There are 3 places on board where we can steer the ship. First and foremost is the bridge. This is where either the Captain or one of the mates can be found and usually who has control.
The second place we can steer from is the Main Lab. This is where the science party can be found on shift, doing data quality control, taking logs and monitoring all the equipment. We often steer from here while collecting data to keep our streamers recording at full coverage. There are A LOT of screens in here!
The final place we can steer to boat from is the engine room. This area is usually off-limits for the science party, but today we were lucky enough to be taken on an engine room tour.
The chief engineer Matt took us into ‘the belly of the beast’, as he called it, where all the machinery that keeps the boat up and running can be found. After a brief chat in the control room, we put on our ear protectors and went exploring.
The engines themselves are pretty huge, and are used to power 2 rotating shafts which drive the boat. Matt took the cover off so we could see all the pistons moving as the engine chugged away. The shafts are attached to propeller blades which can be moved outwards, perpendicular to the rotation, to control the ship’s speed. The speed of the ship depends on the angle of the propellers. The engine produces a huge amount of heat, but this is not wasted and is used to create fresh water for us while on board. Fresh water can be made in 2 ways on here, by an evaporator which harnesses heat produced by the engine, and we top this up by reverse osmosis of sea water.
There are 2 other, smaller engines that are used to power the compressor. This is a five-stage process which compresses air to 2000psi for use in our data acquisition. This is all done below deck. Besides the scientific side, all the practicalities for life on board stem from the engine room. There are machines for air conditioning, hot water, freezers and waste down here. There is also a separate room of hydraulic equipment for closing watertight doors and using winches and cranes.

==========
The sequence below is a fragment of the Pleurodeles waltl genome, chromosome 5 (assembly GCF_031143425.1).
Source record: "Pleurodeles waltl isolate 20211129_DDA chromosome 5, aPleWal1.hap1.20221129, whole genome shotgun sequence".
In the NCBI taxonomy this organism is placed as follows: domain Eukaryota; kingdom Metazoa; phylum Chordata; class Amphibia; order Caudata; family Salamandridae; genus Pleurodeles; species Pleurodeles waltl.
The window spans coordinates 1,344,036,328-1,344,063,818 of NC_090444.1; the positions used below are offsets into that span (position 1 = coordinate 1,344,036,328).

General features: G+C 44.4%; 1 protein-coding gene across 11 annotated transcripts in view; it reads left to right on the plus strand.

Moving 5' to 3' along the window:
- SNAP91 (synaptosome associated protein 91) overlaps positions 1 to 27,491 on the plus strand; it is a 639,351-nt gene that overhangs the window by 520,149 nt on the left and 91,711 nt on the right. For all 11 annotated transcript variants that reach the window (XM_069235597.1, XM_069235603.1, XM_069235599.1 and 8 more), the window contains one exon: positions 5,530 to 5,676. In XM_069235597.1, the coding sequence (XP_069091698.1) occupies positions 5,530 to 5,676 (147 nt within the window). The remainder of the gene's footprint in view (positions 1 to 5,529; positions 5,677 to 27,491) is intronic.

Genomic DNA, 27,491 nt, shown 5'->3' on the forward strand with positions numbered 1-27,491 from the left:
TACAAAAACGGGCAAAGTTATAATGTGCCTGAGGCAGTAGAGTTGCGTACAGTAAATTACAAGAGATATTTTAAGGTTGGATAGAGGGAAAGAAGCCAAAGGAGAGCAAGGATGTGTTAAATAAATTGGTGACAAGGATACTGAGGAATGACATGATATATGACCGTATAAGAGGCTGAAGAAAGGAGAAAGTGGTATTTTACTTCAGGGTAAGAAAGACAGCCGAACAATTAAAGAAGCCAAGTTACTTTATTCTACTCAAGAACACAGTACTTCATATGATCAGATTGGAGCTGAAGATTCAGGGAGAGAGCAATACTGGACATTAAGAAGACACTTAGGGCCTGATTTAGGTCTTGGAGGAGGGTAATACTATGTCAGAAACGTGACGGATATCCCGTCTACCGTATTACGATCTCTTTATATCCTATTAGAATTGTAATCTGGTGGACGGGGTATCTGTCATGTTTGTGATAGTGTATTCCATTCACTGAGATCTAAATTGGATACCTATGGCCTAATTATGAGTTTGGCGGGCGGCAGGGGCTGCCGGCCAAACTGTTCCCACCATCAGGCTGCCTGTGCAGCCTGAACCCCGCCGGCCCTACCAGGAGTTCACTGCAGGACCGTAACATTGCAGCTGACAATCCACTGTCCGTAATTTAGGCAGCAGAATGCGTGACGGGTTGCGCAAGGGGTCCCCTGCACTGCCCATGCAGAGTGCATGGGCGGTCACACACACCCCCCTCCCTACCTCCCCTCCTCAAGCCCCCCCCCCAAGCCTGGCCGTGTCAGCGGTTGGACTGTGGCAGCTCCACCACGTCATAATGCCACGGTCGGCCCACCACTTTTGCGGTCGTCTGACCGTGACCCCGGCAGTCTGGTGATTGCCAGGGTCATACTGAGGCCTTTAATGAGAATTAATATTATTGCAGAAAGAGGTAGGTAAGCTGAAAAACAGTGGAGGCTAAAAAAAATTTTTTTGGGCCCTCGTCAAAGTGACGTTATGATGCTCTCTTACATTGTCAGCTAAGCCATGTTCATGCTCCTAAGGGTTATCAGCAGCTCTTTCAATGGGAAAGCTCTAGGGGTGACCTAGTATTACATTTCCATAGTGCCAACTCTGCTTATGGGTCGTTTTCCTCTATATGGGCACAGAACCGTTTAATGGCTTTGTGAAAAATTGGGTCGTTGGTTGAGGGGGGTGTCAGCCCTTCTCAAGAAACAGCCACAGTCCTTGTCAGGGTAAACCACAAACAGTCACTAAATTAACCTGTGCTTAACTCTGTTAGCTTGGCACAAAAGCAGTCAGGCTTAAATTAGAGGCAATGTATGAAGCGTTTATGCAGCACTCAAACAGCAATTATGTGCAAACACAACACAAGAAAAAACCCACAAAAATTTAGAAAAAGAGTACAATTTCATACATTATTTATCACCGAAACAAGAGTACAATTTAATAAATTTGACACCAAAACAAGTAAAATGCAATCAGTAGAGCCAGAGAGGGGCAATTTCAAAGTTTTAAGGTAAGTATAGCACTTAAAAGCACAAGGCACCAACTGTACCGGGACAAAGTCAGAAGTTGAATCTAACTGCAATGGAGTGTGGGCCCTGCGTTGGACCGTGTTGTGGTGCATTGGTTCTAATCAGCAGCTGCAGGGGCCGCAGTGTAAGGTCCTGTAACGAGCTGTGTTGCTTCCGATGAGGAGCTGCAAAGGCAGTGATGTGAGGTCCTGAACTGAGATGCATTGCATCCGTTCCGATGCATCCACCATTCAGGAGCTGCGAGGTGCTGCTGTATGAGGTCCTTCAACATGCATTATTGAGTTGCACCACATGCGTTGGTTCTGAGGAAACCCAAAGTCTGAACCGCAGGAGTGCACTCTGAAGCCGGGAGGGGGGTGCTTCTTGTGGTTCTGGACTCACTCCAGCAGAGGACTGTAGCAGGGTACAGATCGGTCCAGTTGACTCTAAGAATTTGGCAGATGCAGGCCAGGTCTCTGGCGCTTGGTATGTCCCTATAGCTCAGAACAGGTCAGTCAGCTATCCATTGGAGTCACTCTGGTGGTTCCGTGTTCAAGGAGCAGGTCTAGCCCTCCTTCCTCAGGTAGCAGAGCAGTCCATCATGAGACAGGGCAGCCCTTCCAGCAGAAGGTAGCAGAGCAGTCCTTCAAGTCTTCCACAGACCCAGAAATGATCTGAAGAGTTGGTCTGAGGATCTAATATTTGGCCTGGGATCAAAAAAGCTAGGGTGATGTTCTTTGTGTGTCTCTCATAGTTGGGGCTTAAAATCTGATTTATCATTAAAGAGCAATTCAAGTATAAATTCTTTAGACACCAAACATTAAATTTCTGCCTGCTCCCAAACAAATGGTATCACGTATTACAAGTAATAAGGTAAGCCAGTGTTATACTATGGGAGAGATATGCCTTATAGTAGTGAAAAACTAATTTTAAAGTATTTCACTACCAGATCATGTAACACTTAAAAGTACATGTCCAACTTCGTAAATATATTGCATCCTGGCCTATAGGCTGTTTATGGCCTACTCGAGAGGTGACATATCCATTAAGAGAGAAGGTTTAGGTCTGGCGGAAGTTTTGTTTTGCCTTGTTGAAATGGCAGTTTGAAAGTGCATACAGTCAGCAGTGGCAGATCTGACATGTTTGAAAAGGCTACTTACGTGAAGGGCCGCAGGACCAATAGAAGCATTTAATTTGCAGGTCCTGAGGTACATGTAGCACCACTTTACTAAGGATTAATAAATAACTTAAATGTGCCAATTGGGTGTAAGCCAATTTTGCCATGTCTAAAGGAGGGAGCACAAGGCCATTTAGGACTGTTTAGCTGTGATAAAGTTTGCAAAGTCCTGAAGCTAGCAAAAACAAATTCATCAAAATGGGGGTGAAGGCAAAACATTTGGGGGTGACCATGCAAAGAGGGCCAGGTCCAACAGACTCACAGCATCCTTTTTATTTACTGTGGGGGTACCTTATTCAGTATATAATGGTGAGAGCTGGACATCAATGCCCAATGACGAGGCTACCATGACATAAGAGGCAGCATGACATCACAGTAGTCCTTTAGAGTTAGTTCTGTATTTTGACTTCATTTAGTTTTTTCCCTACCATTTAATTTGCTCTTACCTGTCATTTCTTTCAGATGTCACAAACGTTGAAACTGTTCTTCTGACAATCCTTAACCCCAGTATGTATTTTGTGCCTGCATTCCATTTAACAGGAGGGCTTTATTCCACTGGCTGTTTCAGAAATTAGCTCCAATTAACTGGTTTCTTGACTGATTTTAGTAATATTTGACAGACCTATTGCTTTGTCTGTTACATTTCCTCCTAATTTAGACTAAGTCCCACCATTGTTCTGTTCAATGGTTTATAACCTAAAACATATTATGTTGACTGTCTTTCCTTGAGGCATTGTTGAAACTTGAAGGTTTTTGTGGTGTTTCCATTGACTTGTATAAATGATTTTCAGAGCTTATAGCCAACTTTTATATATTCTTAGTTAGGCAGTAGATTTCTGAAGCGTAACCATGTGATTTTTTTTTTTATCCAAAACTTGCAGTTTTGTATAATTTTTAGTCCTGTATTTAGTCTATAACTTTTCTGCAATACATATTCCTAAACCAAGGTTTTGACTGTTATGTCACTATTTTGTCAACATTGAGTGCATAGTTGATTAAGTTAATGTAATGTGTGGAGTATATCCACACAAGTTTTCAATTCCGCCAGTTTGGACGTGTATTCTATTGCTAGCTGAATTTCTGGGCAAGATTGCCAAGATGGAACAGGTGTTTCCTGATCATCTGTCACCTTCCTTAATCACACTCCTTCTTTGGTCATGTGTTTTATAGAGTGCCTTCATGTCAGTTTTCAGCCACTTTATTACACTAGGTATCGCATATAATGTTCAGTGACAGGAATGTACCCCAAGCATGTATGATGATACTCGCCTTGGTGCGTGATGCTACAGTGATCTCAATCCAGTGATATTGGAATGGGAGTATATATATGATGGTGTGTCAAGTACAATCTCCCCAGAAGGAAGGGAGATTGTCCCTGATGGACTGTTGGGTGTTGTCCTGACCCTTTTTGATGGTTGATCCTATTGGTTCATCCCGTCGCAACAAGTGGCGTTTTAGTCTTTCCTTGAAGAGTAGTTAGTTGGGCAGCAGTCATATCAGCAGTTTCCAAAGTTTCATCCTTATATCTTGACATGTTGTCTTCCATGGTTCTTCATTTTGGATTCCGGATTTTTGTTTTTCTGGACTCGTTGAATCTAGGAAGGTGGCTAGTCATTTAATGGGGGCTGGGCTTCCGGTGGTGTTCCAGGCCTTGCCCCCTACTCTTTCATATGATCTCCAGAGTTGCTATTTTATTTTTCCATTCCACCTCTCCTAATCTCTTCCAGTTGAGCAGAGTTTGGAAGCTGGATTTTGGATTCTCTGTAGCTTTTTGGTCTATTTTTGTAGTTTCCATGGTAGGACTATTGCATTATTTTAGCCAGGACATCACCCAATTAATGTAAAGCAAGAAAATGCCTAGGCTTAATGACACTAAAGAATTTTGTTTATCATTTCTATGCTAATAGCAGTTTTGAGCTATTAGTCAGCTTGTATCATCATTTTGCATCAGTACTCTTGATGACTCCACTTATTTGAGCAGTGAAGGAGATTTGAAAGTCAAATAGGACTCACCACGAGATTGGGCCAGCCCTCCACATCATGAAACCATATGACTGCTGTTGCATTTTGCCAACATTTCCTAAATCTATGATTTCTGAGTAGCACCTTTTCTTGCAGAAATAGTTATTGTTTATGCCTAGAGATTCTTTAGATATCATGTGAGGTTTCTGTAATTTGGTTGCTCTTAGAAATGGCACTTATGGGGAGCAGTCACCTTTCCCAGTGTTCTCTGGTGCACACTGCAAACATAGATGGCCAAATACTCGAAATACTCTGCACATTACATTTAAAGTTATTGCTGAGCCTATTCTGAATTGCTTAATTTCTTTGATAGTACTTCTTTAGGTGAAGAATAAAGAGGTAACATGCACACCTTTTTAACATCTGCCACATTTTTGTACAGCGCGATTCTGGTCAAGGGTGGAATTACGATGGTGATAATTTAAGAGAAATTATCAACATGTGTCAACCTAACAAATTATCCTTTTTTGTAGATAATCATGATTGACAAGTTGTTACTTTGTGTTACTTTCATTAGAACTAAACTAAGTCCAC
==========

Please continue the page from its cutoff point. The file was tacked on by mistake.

Besides the chief, there are 3 engineers, Mike, Joseph and Alexander, as well as 3 oilers, Guillermo, Gregory and Jack and one electrician, Michael. They spend most of their time in the very hot and noisy engine room making sure we are plain sailing as we collect all out data. It was really amazing to see the scale of operations going on just below us, and how much it takes to keep us going, all the way from driving our data acquisition to making sure we have a warm shower.
Besides this fun afternoon, data acquisition is going really well with 3 lines to go! We have had some great weather and made the most of it with dinners on deck and some beautiful scenery of New Zealand when data collection brings us close enough to land.
Disclaimers and Copyright
While every endeavour has been taken by the East Coast Life at the Boundary to ensure that the information on this website is accurate and up to date, East Coast Life at the Boundary shall not be liable for any loss suffered through the use, directly or indirectly, of information on this website. Information contained has been assembled in good faith. Some of the information available in this site is from the New Zealand Public domain and supplied by relevant government agencies. East Coast Life at the Boundary cannot accept any liability for its accuracy or content. Portions of the information and material on this site, including data, pages, documents, online graphics and images are protected by copyright, unless specifically notified to the contrary. Externally sourced information or material is copyright to the respective provider.
© East Coast Life at the Boundary - www.eastcoastlab.org.nz / 06 835 9200 / firstname.lastname@example.org